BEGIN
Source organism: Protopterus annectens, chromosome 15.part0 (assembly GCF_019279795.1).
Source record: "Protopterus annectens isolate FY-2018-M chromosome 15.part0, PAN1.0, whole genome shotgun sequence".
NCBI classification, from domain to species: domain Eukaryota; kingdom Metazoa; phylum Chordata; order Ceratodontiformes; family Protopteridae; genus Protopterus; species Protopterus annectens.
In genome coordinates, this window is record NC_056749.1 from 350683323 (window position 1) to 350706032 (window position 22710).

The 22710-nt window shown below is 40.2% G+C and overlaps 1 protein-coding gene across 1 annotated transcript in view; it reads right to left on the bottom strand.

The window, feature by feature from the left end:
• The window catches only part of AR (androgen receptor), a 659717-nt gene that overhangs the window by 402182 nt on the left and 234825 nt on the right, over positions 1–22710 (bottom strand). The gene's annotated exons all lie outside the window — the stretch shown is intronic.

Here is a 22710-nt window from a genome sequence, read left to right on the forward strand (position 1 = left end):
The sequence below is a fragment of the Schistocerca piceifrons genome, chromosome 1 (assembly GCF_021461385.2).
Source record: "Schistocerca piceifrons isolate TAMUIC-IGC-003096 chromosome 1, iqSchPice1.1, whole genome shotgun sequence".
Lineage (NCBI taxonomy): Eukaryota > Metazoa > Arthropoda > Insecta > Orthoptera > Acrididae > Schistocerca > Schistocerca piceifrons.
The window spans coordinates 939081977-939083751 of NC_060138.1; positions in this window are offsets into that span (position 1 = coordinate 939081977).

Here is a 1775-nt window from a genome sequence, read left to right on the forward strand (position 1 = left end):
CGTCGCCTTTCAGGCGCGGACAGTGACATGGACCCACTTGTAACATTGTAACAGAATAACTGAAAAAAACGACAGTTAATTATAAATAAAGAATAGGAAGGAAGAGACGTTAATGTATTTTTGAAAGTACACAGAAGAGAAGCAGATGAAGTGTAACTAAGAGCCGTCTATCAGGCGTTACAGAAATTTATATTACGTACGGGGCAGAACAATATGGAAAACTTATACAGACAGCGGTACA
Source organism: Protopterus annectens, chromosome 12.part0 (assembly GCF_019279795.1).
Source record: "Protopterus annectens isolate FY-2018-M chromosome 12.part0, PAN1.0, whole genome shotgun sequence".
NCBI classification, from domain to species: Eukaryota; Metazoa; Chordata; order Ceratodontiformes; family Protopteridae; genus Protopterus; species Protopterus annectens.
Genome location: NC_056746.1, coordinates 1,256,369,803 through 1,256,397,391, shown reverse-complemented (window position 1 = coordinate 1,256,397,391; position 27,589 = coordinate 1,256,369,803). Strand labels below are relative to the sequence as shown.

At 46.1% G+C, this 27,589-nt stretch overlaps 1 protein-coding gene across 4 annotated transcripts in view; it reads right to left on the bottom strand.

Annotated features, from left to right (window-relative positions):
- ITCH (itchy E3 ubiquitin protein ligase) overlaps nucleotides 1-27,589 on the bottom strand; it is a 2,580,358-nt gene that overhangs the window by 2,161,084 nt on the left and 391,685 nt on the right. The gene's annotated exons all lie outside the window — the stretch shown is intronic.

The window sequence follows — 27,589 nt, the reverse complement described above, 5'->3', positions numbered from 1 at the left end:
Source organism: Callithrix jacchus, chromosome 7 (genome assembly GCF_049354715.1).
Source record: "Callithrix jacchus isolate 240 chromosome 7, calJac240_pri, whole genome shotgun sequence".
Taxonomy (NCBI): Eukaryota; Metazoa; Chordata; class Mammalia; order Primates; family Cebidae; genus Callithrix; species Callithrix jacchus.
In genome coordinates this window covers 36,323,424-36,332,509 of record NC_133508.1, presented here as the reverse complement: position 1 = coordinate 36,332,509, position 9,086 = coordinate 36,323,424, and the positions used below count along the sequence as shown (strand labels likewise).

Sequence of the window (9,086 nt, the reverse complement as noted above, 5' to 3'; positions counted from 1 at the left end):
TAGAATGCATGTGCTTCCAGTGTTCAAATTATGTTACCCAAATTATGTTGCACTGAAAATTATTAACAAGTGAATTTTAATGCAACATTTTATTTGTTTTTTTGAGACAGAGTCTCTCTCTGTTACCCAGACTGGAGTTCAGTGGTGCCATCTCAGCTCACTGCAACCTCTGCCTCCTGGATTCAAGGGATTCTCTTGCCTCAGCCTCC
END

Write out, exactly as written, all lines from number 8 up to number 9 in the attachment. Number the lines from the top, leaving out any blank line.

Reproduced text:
Here is a 22710-nt window from a genome sequence, read left to right on the forward strand (position 1 = left end):
The sequence below is a fragment of the Schistocerca piceifrons genome, chromosome 1 (assembly GCF_021461385.2).